This is done through a distributed set of sensors from NTA tools, intrusion detection and prevention systems, sandboxes, and other sources, enabling faster and more efficient threat hunting. Additionally, when attacks are identified, the information collected can be used to perform forensic investigations on the spot. This way, dangerous situations such as data stealing or ransomware attacks are mitigated before severe damage can be done.

Sandboxing the threats

When malware, harmful content, and artifacts are discovered, security teams can return to their sandbox, an entirely isolated testing environment where it's safe to watch and analyze suspicious items and emulate their user's computing environment.

By safely executing malware samples and activating malicious URLs and attachments, the sandbox provides insight into current attacks that security teams can use to identify the indicators of compromise and malware used in the most advanced attacks. The right sandbox will help the threat intelligence team build remediation workflows to mitigate advanced and targeted attacks.

Sandbox automation

Traditional network sandboxes are based on operating system virtualization and run on virtual machines, making it possible for the malware and the operating system to run directly on system hardware. While this does optimize the number of files a single piece of hardware can analyze, it is unfortunately not entirely effective when it comes to analyzing malware. That’s because criminals have adapted their malware to discover if it is being run within a virtualized sandbox and, if so, alter their malware’s behavior to evade detection or wait until the sandbox operation times out.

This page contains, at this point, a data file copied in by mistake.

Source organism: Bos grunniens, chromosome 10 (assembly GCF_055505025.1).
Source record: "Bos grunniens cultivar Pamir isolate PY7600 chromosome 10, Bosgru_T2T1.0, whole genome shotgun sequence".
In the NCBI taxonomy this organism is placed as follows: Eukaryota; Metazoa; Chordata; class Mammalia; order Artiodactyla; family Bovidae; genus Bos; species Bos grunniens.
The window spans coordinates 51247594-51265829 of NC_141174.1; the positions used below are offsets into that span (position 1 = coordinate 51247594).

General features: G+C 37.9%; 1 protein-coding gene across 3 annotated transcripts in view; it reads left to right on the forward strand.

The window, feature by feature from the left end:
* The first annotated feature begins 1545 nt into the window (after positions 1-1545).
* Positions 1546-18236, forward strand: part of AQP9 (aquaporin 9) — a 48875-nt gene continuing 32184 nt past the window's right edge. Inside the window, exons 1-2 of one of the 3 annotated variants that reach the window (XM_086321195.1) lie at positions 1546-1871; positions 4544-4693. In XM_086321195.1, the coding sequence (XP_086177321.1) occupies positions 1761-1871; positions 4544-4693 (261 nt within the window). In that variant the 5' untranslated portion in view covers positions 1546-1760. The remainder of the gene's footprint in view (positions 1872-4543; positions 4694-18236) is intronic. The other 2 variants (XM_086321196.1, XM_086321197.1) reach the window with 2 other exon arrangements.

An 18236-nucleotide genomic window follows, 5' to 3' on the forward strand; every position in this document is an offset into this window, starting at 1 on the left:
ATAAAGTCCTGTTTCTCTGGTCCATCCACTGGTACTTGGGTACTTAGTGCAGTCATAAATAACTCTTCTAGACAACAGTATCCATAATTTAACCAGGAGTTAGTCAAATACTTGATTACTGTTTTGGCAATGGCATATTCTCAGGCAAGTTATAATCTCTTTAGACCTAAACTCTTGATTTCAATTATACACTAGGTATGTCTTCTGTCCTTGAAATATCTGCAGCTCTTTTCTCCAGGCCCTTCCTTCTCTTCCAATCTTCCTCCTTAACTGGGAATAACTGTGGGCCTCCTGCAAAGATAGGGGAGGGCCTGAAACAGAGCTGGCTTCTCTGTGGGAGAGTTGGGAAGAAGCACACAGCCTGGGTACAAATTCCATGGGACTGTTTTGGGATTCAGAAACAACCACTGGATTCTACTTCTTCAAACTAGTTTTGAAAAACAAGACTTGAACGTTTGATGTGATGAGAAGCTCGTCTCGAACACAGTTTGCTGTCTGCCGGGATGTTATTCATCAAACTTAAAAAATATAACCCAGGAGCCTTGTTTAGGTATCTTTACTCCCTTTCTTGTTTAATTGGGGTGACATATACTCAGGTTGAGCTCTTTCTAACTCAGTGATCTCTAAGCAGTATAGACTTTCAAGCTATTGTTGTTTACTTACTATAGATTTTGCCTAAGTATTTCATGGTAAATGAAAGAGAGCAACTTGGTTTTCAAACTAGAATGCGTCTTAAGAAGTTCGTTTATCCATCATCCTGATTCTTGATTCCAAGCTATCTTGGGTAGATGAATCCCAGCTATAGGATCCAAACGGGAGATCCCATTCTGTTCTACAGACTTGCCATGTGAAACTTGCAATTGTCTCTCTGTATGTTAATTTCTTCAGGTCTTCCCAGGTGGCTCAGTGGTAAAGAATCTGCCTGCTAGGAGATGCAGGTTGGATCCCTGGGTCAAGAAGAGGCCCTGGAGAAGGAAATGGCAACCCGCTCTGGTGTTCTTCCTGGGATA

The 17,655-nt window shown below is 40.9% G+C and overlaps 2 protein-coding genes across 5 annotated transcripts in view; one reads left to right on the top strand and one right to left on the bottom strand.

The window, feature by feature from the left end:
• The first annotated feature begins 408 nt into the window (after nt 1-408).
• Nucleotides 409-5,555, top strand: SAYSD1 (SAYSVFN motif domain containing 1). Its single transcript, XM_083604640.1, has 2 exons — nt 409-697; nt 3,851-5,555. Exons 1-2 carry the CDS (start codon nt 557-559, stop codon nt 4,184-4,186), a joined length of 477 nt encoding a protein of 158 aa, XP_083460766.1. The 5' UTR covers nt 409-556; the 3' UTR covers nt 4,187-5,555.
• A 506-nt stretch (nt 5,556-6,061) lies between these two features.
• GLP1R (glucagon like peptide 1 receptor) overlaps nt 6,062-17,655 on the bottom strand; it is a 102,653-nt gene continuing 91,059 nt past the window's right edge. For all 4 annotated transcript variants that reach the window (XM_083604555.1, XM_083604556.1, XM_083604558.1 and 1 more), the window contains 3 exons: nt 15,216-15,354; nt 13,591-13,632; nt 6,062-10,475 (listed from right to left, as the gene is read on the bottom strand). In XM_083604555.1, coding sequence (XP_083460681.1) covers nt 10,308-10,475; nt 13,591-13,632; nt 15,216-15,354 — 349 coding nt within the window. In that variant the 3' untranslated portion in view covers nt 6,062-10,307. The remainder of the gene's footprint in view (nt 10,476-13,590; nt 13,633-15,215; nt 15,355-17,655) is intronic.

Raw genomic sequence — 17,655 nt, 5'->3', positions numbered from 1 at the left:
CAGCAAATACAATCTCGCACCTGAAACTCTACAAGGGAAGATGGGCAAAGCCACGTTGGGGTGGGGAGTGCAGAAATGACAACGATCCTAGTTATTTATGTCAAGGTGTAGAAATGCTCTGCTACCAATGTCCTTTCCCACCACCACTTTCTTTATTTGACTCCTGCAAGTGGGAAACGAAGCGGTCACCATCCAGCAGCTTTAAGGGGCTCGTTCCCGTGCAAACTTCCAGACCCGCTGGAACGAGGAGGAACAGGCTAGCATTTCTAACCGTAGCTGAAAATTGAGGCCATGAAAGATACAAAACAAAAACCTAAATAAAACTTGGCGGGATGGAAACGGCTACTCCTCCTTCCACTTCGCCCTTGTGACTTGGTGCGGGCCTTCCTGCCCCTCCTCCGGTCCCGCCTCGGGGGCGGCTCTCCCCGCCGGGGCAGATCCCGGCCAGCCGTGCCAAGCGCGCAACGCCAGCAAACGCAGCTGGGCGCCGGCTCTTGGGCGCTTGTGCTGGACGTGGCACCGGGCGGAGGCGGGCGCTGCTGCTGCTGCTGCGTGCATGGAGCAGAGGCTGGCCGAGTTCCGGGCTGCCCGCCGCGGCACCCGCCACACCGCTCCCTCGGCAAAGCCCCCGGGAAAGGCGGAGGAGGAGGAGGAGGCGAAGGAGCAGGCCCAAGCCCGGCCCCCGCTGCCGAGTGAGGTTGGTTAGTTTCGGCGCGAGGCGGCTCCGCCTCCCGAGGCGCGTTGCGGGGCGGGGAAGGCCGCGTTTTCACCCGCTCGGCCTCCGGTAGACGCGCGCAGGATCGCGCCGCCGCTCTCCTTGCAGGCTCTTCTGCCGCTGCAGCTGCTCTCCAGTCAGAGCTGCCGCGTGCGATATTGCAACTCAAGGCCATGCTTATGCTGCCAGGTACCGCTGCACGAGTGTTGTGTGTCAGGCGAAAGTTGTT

Virtualization can also limit what the sandbox can see. While the sandbox can observe calls to the operating systens, it can't see what the malware does on those calls internally.

A modern network sandbox, however, provides considerable improvements in these areas: automatically inspecting artifacts as they traverse the network in all cardinal directions. It’s also expected that the modern network sandbox provide full system emulation.

Full system emulation, or FUSE sandboxes, emulate all of the relevant hardware including the CPU, memory, and I/O devices. FUSE enables the sandbox to interact with the malware and conduct "deep content inspection." This enables the sandbox to view all of the malware’s activity and provides analysts the ability to carefully study the operation of the malware. Because everything is emulated, it is much more difficult for cybercriminals to evade the modern network sandbox.

By safely executing malware samples and activating malicious URLs and attachments, the sandbox provides insight into current attacks that security teams can use to identify the indicators of compromise and malware used in the most advanced attacks.


When used together in modern hybrid and multi-cloud environments, network traffic analysis, modern sandboxing, and network detection and response effectively protect modern enterprise multi-cloud and hybrid architectures from advanced persistent threats, attackers digging into the environment through lateral movement, and malware designed to bypass firewalls and anti-malware systems.

When attackers do manage to get onto a server, endpoint, or cloud workload (and there will be those times), these tools allow teams to act swiftly and ensure those attacks don't cause real damage.

George V. Hulme

An award winning writer and journalist, for more than 20 years George Hulme has written about business, technology, and IT security topics. He currently freelances for a wide range of publications, and is security blogger at From